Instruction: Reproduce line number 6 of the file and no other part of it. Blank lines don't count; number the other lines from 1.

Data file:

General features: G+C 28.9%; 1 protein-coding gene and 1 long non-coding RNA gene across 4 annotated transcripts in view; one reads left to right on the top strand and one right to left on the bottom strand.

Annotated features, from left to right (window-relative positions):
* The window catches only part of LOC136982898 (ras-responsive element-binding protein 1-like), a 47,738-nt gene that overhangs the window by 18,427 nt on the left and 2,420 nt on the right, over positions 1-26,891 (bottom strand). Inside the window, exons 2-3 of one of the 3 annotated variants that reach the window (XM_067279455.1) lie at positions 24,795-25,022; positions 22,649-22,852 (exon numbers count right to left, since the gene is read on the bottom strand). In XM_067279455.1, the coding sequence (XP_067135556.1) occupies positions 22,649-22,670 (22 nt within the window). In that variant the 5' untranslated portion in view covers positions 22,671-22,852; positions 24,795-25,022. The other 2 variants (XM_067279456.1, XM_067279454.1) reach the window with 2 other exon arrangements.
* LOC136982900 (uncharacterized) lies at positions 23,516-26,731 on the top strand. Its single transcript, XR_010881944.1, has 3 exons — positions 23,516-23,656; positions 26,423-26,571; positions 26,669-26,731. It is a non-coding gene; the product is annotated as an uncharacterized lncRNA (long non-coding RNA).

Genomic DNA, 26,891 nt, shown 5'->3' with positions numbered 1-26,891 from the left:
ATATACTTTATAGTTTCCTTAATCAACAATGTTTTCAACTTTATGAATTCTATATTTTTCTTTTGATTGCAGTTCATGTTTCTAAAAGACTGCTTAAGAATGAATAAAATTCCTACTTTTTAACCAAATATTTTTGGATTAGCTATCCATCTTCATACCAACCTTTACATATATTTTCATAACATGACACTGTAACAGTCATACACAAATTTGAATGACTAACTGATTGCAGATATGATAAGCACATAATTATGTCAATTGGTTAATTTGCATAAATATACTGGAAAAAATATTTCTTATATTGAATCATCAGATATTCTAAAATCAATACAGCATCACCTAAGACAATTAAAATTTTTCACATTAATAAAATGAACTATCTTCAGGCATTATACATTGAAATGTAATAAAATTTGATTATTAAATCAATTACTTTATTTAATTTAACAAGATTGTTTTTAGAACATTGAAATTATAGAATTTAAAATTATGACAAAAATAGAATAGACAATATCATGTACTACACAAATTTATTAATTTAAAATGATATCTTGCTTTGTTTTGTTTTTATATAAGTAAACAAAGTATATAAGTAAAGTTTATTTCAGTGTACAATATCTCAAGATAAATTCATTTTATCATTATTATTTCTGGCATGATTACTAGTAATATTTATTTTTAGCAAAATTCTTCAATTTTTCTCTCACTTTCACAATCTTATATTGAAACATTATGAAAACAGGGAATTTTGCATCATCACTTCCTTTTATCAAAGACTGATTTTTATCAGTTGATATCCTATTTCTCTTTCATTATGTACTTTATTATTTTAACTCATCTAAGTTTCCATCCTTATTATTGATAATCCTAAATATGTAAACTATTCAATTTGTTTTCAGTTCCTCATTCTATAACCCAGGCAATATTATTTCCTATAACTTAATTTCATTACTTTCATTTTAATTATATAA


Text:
ATATACTTTATAGTTTCCTTAATCAACAATGTTTTCAACTTTATGAATTCTATATTTTTCTTTTGATTGCAGTTCATGTTTCTAAAAGACTGCTTAAGAATGAATAAAATTCCTACTTTTTAACCAAATATTTTTGGATTAGCTATCCATCTTCATACCAACCTTTACATATATTTTCATAACATGACACTGTAACAGTCATACACAAATTTGAATGACTAACTGATTGCAGATATGATAAGCACATAATTATGTCAATTGGTTAATTTGCATAAATATACTGGAAAAAATATTTCTTATATTGAATCATCAGATATTCTAAAATCAATACAGCATCACCTAAGACAATTAAAATTTTTCACATTAATAAAATGAACTATCTTCAGGCATTATACATTGAAATGTAATAAAATTTGATTATTAAATCAATTACTTTATTTAATTTAACAAGATTGTTTTTAGAACATTGAAATTATAGAATTTAAAATTATGACAAAAATAGAATAGACAATATCATGTACTACACAAATTTATTAATTTAAAATGATATCTTGCTTTGTTTTGTTTTTATATAAGTAAACAAAGTATATAAGTAAAGTTTATTTCAGTGTACAATATCTCAAGATAAATTCATTTTATCATTATTATTTCTGGCATGATTACTAGTAATATTTATTTTTAGCAAAATTCTTCAATTTTTCTCTCACTTTCACAATCTTATATTGAAACATTATGAAAACAGGGAATTTTGCATCATCACTTCCTTTTATCAAAGACTGATTTTTATCAGTTGATATCCTATTTCTCTTTCATTATGTACTTTATTATTTTAACTCATCTAAGTTTCCATCCTTATTATTGATAATCCTAAATATGTAAACTATTCAATTTGTTTTCAGTTCCTCATTCTATAACCCAGGCAATATTATTTCCTATAACTTAATTTCATTACTTTCATTTTAATTATATAA